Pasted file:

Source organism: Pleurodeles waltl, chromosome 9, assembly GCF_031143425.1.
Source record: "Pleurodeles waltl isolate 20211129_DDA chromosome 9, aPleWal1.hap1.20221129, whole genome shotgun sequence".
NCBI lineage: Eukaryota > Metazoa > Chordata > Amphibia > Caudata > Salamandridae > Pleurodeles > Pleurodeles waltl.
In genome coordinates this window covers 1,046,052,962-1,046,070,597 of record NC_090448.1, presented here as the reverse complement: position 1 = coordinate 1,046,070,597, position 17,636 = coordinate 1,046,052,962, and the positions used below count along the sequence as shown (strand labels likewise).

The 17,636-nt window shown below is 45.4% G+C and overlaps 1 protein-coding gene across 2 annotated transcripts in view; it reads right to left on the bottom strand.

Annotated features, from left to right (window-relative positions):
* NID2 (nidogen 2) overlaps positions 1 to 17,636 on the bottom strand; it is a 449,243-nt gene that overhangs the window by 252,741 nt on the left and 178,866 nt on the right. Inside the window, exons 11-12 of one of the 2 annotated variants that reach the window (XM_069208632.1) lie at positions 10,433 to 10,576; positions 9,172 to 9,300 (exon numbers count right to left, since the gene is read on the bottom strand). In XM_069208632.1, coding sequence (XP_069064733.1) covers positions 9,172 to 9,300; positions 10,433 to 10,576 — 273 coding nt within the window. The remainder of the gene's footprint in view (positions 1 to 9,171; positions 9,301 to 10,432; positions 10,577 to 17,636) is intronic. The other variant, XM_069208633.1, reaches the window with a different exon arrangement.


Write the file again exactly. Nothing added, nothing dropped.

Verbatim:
Source organism: Pleurodeles waltl, chromosome 9, assembly GCF_031143425.1.
Source record: "Pleurodeles waltl isolate 20211129_DDA chromosome 9, aPleWal1.hap1.20221129, whole genome shotgun sequence".
NCBI lineage: Eukaryota > Metazoa > Chordata > Amphibia > Caudata > Salamandridae > Pleurodeles > Pleurodeles waltl.
In genome coordinates this window covers 1,046,052,962-1,046,070,597 of record NC_090448.1, presented here as the reverse complement: position 1 = coordinate 1,046,070,597, position 17,636 = coordinate 1,046,052,962, and the positions used below count along the sequence as shown (strand labels likewise).

The 17,636-nt window shown below is 45.4% G+C and overlaps 1 protein-coding gene across 2 annotated transcripts in view; it reads right to left on the bottom strand.

Annotated features, from left to right (window-relative positions):
* NID2 (nidogen 2) overlaps positions 1 to 17,636 on the bottom strand; it is a 449,243-nt gene that overhangs the window by 252,741 nt on the left and 178,866 nt on the right. Inside the window, exons 11-12 of one of the 2 annotated variants that reach the window (XM_069208632.1) lie at positions 10,433 to 10,576; positions 9,172 to 9,300 (exon numbers count right to left, since the gene is read on the bottom strand). In XM_069208632.1, coding sequence (XP_069064733.1) covers positions 9,172 to 9,300; positions 10,433 to 10,576 — 273 coding nt within the window. The remainder of the gene's footprint in view (positions 1 to 9,171; positions 9,301 to 10,432; positions 10,577 to 17,636) is intronic. The other variant, XM_069208633.1, reaches the window with a different exon arrangement.